Plus, if you are really interested in helping the thief with scouting at this level you could use Clairvoyance or Clairaudience and event Detect Evil or Detect Invisibility. The bonus h.p., boosted senses, and scouting are still nice, but not as nice.
  Plus, now the party is facing area effect attacks ranging from Fireball to gorgon's breath. The odds of the familiar getting dead increase as you level up and face tougher foes with more area effect and won't-miss attacks.
  I have indeed DM'ed a session where a mid-level magic-user and his weasel both made their saves vs. a Lightning Bolt such that the weasel died anyway and the combination of damage killed the mage who would have lived if he hadn't had a familiar.

  I have seen some players get a familiar and once they reach 4th-5th level they leave the familiar at home. forsaking the senses and hit points (the familiar has to be close for those!) to avoid the chances of losing the familiar.
  Others I know wait, plan ahead, and make homonculi (I have done this) seeing them as tougher, more useful, and having much less of a penalty. I have seen other people come up with spells or rituals to ensure characters get a 'special' familiar. AD&D 2e had the Enhance Familiar spells that did just what it says on the tin to the point that a focused archmage could end up with a familiar that could, for example, Polymorph into a human, Dimension Door once a day, and have a 16 Wisdom and 17 Intelligence, along with a variety of other powers.

  Personally, I think a middle path would work fine. here are my thoughts on making 'normal' familiars end up with better math.

- The familiar gets +1 hit point for every level beyond first of its master. If the master is multi-classed, only from advancing as a magic user. The master still only gains the initial hit points of the familiar!
- Every 3rd level of its master (i.e., 4th, 7th, 10th, etc.) the familiar has its armor class improve by 1.
- If the familiar successfully saves vs. area effect spells they take no damage.
- Once its master reaches 4th level the familiar is immune to area effect spells.
- Once its master reaches 11th level the familiar is immune to level drain and death magic.

  So if you are 2nd level and get a black cat with 3 h.p. and an A.C. 7 the caster  gets +3 h.p. and the familiar immediately has 4 h.p. Once the caster reaches, say, 12th level the black cat has 14 h.p., takes no damage from Cone of Cold and similar spells, and has an A.C. 4 and is immune to level drain.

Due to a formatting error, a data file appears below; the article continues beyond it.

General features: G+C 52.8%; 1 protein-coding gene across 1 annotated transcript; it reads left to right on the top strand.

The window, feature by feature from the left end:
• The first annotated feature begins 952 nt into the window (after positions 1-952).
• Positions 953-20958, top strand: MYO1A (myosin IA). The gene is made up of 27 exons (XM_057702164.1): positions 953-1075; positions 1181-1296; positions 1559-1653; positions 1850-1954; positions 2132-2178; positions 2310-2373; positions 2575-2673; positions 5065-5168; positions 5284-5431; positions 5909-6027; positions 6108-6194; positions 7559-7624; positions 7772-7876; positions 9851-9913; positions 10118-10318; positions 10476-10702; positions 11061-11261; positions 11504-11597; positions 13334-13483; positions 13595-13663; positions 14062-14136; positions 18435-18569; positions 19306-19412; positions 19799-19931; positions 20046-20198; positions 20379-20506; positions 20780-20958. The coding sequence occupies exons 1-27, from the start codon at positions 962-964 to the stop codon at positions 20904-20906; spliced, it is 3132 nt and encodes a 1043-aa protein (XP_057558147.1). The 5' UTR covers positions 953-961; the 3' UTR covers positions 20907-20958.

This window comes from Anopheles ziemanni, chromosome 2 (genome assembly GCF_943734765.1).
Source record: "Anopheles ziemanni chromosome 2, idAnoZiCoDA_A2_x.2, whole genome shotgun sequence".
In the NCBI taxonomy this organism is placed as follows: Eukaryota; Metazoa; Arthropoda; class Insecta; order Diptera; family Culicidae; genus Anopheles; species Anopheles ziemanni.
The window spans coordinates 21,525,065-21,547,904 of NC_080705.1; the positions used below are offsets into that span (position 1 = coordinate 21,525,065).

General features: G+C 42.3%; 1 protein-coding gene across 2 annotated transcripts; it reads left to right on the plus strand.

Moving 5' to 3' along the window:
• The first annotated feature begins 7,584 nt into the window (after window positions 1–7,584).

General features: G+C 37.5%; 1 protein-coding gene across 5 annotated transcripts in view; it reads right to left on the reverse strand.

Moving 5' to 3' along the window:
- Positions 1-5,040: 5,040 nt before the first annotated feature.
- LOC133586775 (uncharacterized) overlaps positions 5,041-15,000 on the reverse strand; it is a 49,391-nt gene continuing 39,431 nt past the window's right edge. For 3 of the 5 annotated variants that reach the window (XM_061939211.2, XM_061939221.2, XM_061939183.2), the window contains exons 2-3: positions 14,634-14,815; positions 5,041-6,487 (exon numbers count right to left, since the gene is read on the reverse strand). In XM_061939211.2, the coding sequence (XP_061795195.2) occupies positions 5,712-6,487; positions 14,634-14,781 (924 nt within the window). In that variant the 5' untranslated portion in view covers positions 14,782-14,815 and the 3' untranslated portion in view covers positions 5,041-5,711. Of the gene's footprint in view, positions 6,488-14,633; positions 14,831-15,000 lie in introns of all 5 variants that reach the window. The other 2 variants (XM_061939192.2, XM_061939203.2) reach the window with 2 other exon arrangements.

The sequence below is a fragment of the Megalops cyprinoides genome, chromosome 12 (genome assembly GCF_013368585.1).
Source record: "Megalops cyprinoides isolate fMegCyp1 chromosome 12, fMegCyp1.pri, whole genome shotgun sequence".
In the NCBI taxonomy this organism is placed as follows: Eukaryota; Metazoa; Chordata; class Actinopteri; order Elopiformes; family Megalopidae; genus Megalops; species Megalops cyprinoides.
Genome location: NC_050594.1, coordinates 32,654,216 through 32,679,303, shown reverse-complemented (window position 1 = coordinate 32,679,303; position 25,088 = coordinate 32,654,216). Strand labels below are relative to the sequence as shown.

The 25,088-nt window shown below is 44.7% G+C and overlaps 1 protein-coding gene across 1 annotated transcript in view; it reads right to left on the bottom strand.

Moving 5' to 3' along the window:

Much more likely to survive, but not even close to being too tough, in my opinion.

  Your thoughts?

Tuesday, April 12, 2016

"Here, Let Me Hand You This Torch"

  So I have been very busy trying to change careers and start a new role for my family.
  We have still been gaming, so I hope to catch up a few things.
  But last week something I have been looking forward to for a long time occurred.

  My oldest son hosted his first purely solo game with his friends where everyone there was a legal adult.
  He has run games before, of course - he has been for a decade or more. And he has done things for friends before, too.

  But seeing everyone there driving themselves, using their own money from their own jobs - that was much cooler than I thought it would be.
  I was busy working (and wasn't invited, anyway) but they all had a good time and will be meeting to play again very soon.

  Huh? Oh, AD&D 1e, of course!

Talking About the Punisher

[Warning! I haven't edited this puppy yet]

  I have never been one to shy away from controversy. And I have been gone a long time. COmbined, let's shake things up at talk about the Punisher.
  He's a popular topic right now; he is in the current season of Daredevil (which the family and I are watching weekly) and Joss Whedon said a few hilarious things about him, too.
Quick Aside: Garth Ennis is a hack and I don't read anything he writes anymore unless I must. Just FYI.
 To me the most interesting thing said about the Punisher was by one of the men who created the character, Gerry Conway, who said [paraphrased],
  'The Punisher is such a thin character on his own that he is a Rorschach test.'
  This feels true enough to stand.

  Since I love to redirect and to talk about myself, let's detour a little.
  I graduated high school early and enlisted in the army at 17. I was active duty for 8 years as a linguist, cryptographer, intelligence analyst, and electronic warfare specialist. I was tactical and out of Ft. Bragg. I was in Desert Shield/Desert Storm/Desert Sabre.
You did know the ground offensive was called Desert Sabre, didn't you?
  During combat operations my team was attached to the French 6th Light Armored, meaning we went to war with the French Foreign Legion. I came back with a handful of medals and seriously considered joining the FFL, but I had met this girl....